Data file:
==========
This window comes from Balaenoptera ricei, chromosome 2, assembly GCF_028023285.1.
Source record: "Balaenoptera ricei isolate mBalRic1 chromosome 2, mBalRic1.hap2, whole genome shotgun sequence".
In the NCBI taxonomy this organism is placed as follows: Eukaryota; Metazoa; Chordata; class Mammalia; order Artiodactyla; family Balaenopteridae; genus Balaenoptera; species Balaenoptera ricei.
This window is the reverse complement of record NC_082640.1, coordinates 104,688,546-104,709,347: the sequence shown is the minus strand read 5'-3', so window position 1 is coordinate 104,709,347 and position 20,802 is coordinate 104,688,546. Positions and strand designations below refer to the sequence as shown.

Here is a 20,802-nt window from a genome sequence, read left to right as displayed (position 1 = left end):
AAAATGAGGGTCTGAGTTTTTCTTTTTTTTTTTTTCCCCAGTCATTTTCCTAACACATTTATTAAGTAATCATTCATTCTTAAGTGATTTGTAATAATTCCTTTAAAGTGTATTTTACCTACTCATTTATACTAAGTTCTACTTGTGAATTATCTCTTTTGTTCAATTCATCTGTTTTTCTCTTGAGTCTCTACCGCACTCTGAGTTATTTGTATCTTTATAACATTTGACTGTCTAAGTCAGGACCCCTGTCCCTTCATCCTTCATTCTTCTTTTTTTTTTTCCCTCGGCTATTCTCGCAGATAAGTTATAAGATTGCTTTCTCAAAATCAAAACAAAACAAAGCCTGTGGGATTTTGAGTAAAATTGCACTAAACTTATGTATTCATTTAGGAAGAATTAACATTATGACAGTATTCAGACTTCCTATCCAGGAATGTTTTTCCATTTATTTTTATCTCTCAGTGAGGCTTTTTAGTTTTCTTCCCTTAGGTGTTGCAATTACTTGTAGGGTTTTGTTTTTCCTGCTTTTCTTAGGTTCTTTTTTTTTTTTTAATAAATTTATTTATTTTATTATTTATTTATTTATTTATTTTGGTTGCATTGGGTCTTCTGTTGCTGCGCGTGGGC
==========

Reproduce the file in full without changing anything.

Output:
This window comes from Balaenoptera ricei, chromosome 2, assembly GCF_028023285.1.
Source record: "Balaenoptera ricei isolate mBalRic1 chromosome 2, mBalRic1.hap2, whole genome shotgun sequence".
In the NCBI taxonomy this organism is placed as follows: Eukaryota; Metazoa; Chordata; class Mammalia; order Artiodactyla; family Balaenopteridae; genus Balaenoptera; species Balaenoptera ricei.
This window is the reverse complement of record NC_082640.1, coordinates 104,688,546-104,709,347: the sequence shown is the minus strand read 5'-3', so window position 1 is coordinate 104,709,347 and position 20,802 is coordinate 104,688,546. Positions and strand designations below refer to the sequence as shown.

Here is a 20,802-nt window from a genome sequence, read left to right as displayed (position 1 = left end):
AAAATGAGGGTCTGAGTTTTTCTTTTTTTTTTTTTCCCCAGTCATTTTCCTAACACATTTATTAAGTAATCATTCATTCTTAAGTGATTTGTAATAATTCCTTTAAAGTGTATTTTACCTACTCATTTATACTAAGTTCTACTTGTGAATTATCTCTTTTGTTCAATTCATCTGTTTTTCTCTTGAGTCTCTACCGCACTCTGAGTTATTTGTATCTTTATAACATTTGACTGTCTAAGTCAGGACCCCTGTCCCTTCATCCTTCATTCTTCTTTTTTTTTTTCCCTCGGCTATTCTCGCAGATAAGTTATAAGATTGCTTTCTCAAAATCAAAACAAAACAAAGCCTGTGGGATTTTGAGTAAAATTGCACTAAACTTATGTATTCATTTAGGAAGAATTAACATTATGACAGTATTCAGACTTCCTATCCAGGAATGTTTTTCCATTTATTTTTATCTCTCAGTGAGGCTTTTTAGTTTTCTTCCCTTAGGTGTTGCAATTACTTGTAGGGTTTTGTTTTTCCTGCTTTTCTTAGGTTCTTTTTTTTTTTTTAATAAATTTATTTATTTTATTATTTATTTATTTATTTATTTTGGTTGCATTGGGTCTTCTGTTGCTGCGCGTGGGC